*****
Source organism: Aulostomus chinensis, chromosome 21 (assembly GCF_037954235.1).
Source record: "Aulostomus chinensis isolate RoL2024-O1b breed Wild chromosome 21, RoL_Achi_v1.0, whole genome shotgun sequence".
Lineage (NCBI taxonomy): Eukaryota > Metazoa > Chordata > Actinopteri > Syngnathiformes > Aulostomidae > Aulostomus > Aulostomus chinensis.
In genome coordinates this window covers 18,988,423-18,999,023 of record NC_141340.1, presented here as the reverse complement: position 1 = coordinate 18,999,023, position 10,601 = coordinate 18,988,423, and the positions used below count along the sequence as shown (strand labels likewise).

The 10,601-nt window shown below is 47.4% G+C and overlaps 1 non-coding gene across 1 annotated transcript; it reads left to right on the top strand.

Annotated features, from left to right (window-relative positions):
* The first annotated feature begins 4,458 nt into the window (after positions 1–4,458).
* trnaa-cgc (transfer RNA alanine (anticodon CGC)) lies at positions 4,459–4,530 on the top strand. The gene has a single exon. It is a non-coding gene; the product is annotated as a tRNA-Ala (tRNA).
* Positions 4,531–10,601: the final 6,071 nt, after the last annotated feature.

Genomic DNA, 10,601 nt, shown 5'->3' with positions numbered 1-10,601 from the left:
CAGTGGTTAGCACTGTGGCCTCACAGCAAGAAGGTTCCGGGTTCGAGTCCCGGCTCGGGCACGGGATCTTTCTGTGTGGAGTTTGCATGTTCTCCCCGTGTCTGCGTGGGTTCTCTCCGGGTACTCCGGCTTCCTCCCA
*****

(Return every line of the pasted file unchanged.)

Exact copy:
Source organism: Aulostomus chinensis, chromosome 21 (assembly GCF_037954235.1).
Source record: "Aulostomus chinensis isolate RoL2024-O1b breed Wild chromosome 21, RoL_Achi_v1.0, whole genome shotgun sequence".
Lineage (NCBI taxonomy): Eukaryota > Metazoa > Chordata > Actinopteri > Syngnathiformes > Aulostomidae > Aulostomus > Aulostomus chinensis.
In genome coordinates this window covers 18,988,423-18,999,023 of record NC_141340.1, presented here as the reverse complement: position 1 = coordinate 18,999,023, position 10,601 = coordinate 18,988,423, and the positions used below count along the sequence as shown (strand labels likewise).

The 10,601-nt window shown below is 47.4% G+C and overlaps 1 non-coding gene across 1 annotated transcript; it reads left to right on the top strand.

Annotated features, from left to right (window-relative positions):
* The first annotated feature begins 4,458 nt into the window (after positions 1–4,458).
* trnaa-cgc (transfer RNA alanine (anticodon CGC)) lies at positions 4,459–4,530 on the top strand. The gene has a single exon. It is a non-coding gene; the product is annotated as a tRNA-Ala (tRNA).
* Positions 4,531–10,601: the final 6,071 nt, after the last annotated feature.

Genomic DNA, 10,601 nt, shown 5'->3' with positions numbered 1-10,601 from the left:
CAGTGGTTAGCACTGTGGCCTCACAGCAAGAAGGTTCCGGGTTCGAGTCCCGGCTCGGGCACGGGATCTTTCTGTGTGGAGTTTGCATGTTCTCCCCGTGTCTGCGTGGGTTCTCTCCGGGTACTCCGGCTTCCTCCCA